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Mineral Resources Bill aims to stabilise local mining

South Africa is seeking to enhance and continue creating a conducive environment for investment, growth and job creationSouth Africa is seeking to enhance and continue creating a conducive environment for investment, growth and job creationThe Mineral and Petroleum Resources Development Act (MPRDA) Bill would not create an uncertain regulatory regime, Mineral Resources Minister Susan Shabangu stressed at the opening of the 20th annual Investing in African Mining Indaba in Cape Town on Tuesday morning, 4 February. It was the fifth time the minister had addressed the massive international gathering.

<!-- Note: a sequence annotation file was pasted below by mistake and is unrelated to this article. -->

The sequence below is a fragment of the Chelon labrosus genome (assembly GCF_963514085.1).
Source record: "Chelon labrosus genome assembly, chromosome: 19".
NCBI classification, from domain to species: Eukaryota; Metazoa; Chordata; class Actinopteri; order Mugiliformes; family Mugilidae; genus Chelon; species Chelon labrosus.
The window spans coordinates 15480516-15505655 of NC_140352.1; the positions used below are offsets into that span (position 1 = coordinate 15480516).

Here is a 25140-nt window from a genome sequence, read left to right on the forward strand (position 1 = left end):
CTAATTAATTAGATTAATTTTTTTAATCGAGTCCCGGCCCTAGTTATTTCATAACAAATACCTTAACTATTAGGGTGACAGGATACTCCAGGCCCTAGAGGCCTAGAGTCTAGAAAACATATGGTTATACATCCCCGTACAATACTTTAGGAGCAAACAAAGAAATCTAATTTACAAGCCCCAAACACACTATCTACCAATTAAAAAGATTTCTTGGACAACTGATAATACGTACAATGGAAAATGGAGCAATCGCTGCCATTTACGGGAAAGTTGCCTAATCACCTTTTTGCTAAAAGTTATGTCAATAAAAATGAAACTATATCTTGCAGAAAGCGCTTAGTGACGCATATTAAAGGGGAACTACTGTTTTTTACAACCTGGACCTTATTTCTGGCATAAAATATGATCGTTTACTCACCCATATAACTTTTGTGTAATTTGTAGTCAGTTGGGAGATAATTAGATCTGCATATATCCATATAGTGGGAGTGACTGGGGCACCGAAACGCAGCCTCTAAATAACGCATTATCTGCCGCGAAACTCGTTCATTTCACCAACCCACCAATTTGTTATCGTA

The Bill sought to optimise mining, minerals and upstream petroleum development; strengthen its content to enhance and continue creating a conducive environment for investment, growth and job creation; improve the ease of doing business by, among others, streamlining and integrating mining, environmental and water authorisation processes – committing the government to a turnaround time of up to 300 days for a mining right; balancing business needs with national development imperatives; building relationships between mining rights holders operating within a district municipality to improve community development; addressing loopholes identified in various court judgments, such as outlining detailed consultation processes; entrenching and augmenting the principle of security of tenure as an integral part of South Africa’s mining regulatory framework; and promoting South Africa’s minerals value addition.